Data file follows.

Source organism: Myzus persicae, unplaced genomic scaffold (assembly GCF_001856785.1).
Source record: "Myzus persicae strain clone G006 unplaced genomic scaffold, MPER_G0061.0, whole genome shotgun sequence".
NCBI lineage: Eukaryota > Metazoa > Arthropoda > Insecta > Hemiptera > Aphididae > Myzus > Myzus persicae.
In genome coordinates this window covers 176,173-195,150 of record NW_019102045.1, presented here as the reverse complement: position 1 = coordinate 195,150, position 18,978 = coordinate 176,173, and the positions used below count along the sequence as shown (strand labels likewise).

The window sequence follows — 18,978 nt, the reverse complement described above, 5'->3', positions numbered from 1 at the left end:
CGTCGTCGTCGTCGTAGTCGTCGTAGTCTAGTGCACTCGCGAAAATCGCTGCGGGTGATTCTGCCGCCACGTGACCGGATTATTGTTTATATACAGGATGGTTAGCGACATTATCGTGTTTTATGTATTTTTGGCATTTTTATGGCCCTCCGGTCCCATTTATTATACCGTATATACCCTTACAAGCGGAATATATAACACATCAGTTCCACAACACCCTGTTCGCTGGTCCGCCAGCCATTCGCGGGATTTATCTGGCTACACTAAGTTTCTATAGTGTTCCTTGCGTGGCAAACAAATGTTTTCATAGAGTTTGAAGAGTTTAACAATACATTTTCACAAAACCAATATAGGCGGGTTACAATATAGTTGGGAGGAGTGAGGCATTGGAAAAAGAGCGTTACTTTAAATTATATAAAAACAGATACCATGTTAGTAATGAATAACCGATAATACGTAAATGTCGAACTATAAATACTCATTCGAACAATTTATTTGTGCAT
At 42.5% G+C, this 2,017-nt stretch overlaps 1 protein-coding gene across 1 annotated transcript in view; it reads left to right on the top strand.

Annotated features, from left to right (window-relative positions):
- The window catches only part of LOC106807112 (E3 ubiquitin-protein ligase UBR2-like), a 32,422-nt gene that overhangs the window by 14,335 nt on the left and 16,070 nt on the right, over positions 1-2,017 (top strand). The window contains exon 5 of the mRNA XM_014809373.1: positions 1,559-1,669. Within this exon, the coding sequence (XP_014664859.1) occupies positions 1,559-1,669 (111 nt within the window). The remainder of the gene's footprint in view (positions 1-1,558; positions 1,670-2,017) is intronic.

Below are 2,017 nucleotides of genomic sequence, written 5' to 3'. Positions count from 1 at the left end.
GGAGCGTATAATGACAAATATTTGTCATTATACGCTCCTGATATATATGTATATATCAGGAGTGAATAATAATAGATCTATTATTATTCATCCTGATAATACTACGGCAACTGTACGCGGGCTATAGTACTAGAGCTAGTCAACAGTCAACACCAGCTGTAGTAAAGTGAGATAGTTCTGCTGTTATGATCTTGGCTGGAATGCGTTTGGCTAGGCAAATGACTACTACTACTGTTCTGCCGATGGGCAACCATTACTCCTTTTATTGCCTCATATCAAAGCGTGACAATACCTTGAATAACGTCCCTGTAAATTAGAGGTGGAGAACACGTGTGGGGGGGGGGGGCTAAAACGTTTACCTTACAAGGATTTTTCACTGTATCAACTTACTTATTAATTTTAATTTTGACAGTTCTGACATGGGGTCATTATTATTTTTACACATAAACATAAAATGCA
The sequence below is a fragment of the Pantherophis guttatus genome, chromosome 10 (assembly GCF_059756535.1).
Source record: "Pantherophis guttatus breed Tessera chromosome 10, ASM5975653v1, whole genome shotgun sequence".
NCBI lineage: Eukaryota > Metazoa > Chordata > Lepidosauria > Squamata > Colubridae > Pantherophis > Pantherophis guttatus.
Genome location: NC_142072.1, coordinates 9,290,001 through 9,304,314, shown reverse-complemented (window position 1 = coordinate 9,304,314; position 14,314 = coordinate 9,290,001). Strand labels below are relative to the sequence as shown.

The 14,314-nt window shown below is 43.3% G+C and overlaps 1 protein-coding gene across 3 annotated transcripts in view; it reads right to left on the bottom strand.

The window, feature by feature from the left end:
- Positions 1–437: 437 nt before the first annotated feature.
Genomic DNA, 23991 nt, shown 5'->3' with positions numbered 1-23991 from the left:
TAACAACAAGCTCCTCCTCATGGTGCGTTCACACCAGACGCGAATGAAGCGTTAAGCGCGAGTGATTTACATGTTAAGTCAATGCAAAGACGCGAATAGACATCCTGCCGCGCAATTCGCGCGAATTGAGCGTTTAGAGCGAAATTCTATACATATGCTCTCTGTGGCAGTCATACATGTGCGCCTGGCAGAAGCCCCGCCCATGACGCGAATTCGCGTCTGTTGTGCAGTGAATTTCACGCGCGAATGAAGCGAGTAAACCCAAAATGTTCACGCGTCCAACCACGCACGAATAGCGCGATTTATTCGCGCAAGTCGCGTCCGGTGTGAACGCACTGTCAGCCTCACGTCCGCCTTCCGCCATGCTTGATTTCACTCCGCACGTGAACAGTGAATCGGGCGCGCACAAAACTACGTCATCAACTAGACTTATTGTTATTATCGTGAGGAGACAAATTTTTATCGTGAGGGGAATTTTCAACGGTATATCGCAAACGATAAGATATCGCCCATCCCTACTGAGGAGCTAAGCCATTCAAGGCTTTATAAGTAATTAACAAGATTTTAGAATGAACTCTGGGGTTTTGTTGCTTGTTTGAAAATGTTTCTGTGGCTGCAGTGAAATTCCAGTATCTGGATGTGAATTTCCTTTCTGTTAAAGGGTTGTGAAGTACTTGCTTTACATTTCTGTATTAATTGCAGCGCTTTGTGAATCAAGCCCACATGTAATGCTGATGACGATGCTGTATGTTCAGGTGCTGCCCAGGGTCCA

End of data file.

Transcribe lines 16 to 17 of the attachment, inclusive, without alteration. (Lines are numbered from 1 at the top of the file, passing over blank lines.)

The 14,314-nt window shown below is 43.3% G+C and overlaps 1 protein-coding gene across 3 annotated transcripts in view; it reads right to left on the bottom strand.

The window, feature by feature from the left end: